AD affects 10% to 20% of children, according to Larsen and Hanifin in the February 2002 issue of Immunology and Allergy Clinics of North America. The primary factors in AD are epidermal barrier function defects and skin inflammation. The diagnosis of AD is based on combined essential, important, and associated nonspecific features. Essential features include pruritus, eczematous dermatitis, typical morphologic features with age-specific patterns, and chronic or relapsing nature.
This review of AD describes the management of AD, including topical corticosteroids, topical calcineurin inhibitors, and new treatments.
Education is a crucial part of management: A 6-week education program for parents resulted in improved quality of life and eczema severity for their children older than 12 months. Comprehensive centers can provide care in dermatology, allergy, infectious disease, and behavioral psychology.
Trigger avoidance measures include mattress covers, low-pile carpet, pets that do not produce dander, and avoidance of known food allergens. The American Academy of Pediatrics 2008 breast-feeding guidelines recommend exclusive breast-feeding for at least 4 months to decrease AD incidence in the first 2 years of life in children at high risk for AD. There is no evidence that delaying solid food, including cow's milk, fish, eggs, and peanut-containing foods, after ages 4 to 6 months protects against AD. Studies on probiotic effects on risk for AD had conflicting results. Skin care recommendations include dye-free, fragrance-free emollients and moisturizers applied at least twice a day, ointments, and ceramide-rich products. "510(k) medical devices" are approved by the US Food and Drug Administration as new barrier products. Bathing in lukewarm water with moisturizing cleanser for several minutes once or twice a day should be followed by use of a towel to pat dry and emollients. Avoid fragrance soaps or bubble baths. First-line treatment of AD flares is topical corticosteroids: Class I are most potent and class VII, least potent. Adverse effects are skin atrophy, striae, telangiectasias, hypopigmentation, rosacea, perioral dermatitis, acne, cataracts, glaucoma, hypothalamic-pituitary-adrenal axis suppression, growth retardation, and bone density reduction. Twice-a-day use has the same effect as once-a-day use. The topical calcineurin inhibitors tacrolimus and pimecrolimus are second-line treatment for short-term and noncontinuous long-term use in immunocompetent patients at least 2 years old with moderate to severe AD: Long-term safety is not known, according to 2006 US Food and Drug Administration boxed warning. Indications include AD persistence or frequent flares requiring almost continuous topical corticosteroids and involvement of sensitive skin areas. Sedating antihistamines hydroxyzine and diphenhydramine might improve sleep but do not directly affect AD-related pruritus. Possible complications include overgrowth of S aureus, Molluscum contagiosum, eczema herpeticum, eczema vaccinatum, and fungal infections. If bacterial superinfection occurs, culture for methicillin-resistant S aureus should be considered. Diluted bleach baths can decrease local skin infections and need for systemic antibiotics. Wet wraps and once-daily topical corticosteroids are effective for severe or refractory AD, but close supervision is needed because of risk for skin maceration or secondary infection. Systemic immunomodulatory therapies can be used for refractory AD: Multiple phototherapy sessions Short-term cyclosporine; long-term use can be linked with hypertension and renal toxicity Azathioprine monotherapy; monitor blood cell counts and liver function tests Mycophenolate mofetil appears safe; prospective controlled studies are needed. Dermatology referral indications include moderate or severe AD, poor response to moderate-potency topical corticosteroids, persistent AD, frequent flares, AD-related hospitalization, and systemic therapy. Other specialty referrals include allergy referral for suspected specific triggers and gastroenterology or immunology referral for possible eosinophilic gastroenteritis or esophagitis with failure to thrive or frequent systemic infections.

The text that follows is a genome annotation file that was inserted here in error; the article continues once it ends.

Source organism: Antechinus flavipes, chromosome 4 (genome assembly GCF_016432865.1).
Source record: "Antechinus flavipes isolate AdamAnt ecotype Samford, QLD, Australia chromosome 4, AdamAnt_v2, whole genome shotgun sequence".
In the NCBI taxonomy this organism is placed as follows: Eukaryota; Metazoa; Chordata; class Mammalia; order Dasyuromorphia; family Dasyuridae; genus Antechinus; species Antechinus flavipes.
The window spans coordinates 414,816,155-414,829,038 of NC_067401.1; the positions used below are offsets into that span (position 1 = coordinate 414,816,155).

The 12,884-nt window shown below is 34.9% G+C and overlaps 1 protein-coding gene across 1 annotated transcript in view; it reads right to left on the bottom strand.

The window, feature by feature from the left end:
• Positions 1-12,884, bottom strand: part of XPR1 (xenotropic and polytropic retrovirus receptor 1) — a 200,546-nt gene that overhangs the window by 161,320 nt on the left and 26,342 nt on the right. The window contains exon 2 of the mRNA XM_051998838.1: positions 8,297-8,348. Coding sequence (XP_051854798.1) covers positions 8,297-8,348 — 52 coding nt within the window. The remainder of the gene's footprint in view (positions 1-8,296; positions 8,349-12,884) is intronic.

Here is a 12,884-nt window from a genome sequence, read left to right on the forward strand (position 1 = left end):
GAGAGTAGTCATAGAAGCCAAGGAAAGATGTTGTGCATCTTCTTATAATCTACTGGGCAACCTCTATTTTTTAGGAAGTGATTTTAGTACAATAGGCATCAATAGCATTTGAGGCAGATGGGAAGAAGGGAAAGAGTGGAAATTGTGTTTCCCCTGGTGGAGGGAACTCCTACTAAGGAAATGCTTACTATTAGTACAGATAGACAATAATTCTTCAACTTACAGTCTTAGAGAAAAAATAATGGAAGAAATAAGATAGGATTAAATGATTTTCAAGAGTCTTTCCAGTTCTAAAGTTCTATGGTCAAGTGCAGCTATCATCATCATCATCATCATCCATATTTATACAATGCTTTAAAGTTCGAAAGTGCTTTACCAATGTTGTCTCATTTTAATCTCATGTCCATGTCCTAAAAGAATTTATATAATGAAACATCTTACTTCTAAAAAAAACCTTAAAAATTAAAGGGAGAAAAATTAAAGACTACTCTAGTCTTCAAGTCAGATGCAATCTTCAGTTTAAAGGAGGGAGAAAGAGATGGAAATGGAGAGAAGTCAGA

Pearls for Practice
In children with atopic dermatitis, the first-line treatment is topical corticosteroids, with potency ranging from the least potent class VII to the most potent class I. Second-line treatment of frequent flares or sensitive skin areas is a topical calcineurin inhibitor, for use in children 2 years or older. New treatment modalities for children with atopic dermatitis include education models; bleach bath; wet wraps; and systemic immunomodulatory therapies, including phototherapy, cyclosporine, azathioprine, and mycophenolate mofetil.